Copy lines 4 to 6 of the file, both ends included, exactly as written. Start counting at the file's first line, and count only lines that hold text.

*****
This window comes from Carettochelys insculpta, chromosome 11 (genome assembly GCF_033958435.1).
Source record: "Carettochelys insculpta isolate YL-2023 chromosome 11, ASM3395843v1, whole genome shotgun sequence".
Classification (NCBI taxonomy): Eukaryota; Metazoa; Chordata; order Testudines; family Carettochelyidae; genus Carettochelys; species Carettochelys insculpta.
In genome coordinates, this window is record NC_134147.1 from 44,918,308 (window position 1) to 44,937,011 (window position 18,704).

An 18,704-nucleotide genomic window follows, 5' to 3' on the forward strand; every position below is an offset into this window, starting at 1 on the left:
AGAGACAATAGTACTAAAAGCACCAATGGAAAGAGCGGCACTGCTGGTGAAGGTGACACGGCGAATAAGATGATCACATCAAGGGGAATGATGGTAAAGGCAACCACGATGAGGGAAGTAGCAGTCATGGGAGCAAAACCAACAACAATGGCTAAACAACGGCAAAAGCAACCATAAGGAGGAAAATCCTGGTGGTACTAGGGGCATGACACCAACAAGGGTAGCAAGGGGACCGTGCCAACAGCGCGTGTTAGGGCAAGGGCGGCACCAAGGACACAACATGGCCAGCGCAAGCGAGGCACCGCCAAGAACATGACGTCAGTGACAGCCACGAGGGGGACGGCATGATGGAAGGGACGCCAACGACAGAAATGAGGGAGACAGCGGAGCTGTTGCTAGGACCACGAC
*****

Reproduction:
In genome coordinates, this window is record NC_134147.1 from 44,918,308 (window position 1) to 44,937,011 (window position 18,704).

An 18,704-nucleotide genomic window follows, 5' to 3' on the forward strand; every position below is an offset into this window, starting at 1 on the left:
AGAGACAATAGTACTAAAAGCACCAATGGAAAGAGCGGCACTGCTGGTGAAGGTGACACGGCGAATAAGATGATCACATCAAGGGGAATGATGGTAAAGGCAACCACGATGAGGGAAGTAGCAGTCATGGGAGCAAAACCAACAACAATGGCTAAACAACGGCAAAAGCAACCATAAGGAGGAAAATCCTGGTGGTACTAGGGGCATGACACCAACAAGGGTAGCAAGGGGACCGTGCCAACAGCGCGTGTTAGGGCAAGGGCGGCACCAAGGACACAACATGGCCAGCGCAAGCGAGGCACCGCCAAGAACATGACGTCAGTGACAGCCACGAGGGGGACGGCATGATGGAAGGGACGCCAACGACAGAAATGAGGGAGACAGCGGAGCTGTTGCTAGGACCACGAC